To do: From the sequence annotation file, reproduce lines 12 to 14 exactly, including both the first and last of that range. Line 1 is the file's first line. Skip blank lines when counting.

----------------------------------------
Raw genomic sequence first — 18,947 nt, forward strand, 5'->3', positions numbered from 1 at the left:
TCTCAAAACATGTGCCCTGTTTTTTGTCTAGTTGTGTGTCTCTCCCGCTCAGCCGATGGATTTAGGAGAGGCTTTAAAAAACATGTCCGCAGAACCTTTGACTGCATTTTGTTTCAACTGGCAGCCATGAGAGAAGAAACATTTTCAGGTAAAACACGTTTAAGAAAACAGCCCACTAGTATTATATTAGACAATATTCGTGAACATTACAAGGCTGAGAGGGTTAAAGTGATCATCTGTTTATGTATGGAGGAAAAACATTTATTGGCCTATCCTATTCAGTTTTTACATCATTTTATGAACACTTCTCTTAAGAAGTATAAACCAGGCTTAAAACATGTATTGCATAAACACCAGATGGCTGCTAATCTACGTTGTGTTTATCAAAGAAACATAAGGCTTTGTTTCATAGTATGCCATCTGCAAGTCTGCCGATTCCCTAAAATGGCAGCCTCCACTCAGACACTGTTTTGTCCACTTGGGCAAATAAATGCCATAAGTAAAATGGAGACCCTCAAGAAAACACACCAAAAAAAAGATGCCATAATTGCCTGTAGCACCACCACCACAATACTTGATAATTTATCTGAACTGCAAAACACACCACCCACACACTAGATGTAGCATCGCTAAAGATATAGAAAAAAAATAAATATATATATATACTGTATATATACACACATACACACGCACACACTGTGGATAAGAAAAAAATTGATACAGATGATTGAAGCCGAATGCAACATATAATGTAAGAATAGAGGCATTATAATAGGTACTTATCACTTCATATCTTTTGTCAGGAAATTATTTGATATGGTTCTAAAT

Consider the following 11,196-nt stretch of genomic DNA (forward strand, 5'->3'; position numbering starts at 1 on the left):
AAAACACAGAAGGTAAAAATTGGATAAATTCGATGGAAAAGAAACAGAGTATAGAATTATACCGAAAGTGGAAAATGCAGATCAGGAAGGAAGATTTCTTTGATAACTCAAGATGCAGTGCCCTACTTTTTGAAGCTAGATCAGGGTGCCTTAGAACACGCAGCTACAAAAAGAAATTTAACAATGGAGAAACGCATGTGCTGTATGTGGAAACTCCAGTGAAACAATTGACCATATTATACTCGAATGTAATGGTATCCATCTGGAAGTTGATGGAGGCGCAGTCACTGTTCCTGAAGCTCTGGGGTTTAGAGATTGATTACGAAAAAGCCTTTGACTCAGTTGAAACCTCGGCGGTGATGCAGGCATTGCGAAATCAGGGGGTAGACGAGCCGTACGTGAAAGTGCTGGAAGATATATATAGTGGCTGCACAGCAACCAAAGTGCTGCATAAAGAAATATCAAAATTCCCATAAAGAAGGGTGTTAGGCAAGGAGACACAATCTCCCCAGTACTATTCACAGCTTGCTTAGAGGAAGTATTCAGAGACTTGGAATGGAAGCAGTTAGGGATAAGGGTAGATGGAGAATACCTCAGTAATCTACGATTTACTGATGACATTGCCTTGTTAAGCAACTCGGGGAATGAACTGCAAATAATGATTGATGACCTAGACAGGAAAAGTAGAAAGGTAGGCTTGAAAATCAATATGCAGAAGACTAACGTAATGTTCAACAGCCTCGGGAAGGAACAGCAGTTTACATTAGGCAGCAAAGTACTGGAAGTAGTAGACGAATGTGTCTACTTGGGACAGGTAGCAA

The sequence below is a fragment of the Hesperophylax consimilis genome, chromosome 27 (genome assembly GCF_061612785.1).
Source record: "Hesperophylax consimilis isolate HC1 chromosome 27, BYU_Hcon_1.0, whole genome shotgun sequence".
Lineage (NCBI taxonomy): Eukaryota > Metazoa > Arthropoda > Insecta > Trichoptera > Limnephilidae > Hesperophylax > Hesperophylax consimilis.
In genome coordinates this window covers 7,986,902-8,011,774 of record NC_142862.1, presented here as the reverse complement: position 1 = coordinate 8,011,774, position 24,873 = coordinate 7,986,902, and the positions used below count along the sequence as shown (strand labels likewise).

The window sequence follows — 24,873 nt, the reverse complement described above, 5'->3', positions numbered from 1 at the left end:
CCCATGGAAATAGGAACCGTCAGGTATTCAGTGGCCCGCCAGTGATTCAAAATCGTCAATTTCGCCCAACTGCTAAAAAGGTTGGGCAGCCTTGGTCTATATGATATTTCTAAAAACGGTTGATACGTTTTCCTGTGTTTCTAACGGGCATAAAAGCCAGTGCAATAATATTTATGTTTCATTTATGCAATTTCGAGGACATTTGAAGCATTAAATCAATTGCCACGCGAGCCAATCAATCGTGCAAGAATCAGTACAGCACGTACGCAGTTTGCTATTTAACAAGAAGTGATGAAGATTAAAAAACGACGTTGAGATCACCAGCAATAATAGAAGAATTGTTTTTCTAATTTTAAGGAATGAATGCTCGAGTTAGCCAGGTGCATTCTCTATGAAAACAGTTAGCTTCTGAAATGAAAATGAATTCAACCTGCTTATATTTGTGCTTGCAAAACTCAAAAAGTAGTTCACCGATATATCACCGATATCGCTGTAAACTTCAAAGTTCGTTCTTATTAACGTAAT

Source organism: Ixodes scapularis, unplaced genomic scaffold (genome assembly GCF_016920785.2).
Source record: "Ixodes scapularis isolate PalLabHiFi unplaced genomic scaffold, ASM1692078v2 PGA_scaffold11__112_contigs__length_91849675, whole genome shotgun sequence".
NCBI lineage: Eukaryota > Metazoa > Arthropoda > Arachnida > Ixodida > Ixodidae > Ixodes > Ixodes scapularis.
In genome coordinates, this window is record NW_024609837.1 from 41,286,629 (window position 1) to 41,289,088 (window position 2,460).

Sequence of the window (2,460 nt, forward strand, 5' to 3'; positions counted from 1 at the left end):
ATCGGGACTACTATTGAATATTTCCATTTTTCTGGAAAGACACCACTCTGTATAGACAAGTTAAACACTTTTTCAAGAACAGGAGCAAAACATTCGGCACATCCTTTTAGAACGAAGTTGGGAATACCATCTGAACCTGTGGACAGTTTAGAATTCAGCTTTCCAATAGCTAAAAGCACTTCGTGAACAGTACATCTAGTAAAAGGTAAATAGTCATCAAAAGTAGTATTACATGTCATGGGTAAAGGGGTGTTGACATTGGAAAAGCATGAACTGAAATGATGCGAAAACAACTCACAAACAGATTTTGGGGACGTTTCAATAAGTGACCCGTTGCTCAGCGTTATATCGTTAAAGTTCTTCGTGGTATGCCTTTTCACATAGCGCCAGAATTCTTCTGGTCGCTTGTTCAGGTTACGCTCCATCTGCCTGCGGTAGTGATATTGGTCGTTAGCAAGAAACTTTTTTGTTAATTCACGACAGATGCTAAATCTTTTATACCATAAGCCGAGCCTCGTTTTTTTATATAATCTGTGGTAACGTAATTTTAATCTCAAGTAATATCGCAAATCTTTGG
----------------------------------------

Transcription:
Source record: "Ixodes scapularis isolate PalLabHiFi unplaced genomic scaffold, ASM1692078v2 PGA_scaffold11__112_contigs__length_91849675, whole genome shotgun sequence".
NCBI lineage: Eukaryota > Metazoa > Arthropoda > Arachnida > Ixodida > Ixodidae > Ixodes > Ixodes scapularis.
In genome coordinates, this window is record NW_024609837.1 from 41,286,629 (window position 1) to 41,289,088 (window position 2,460).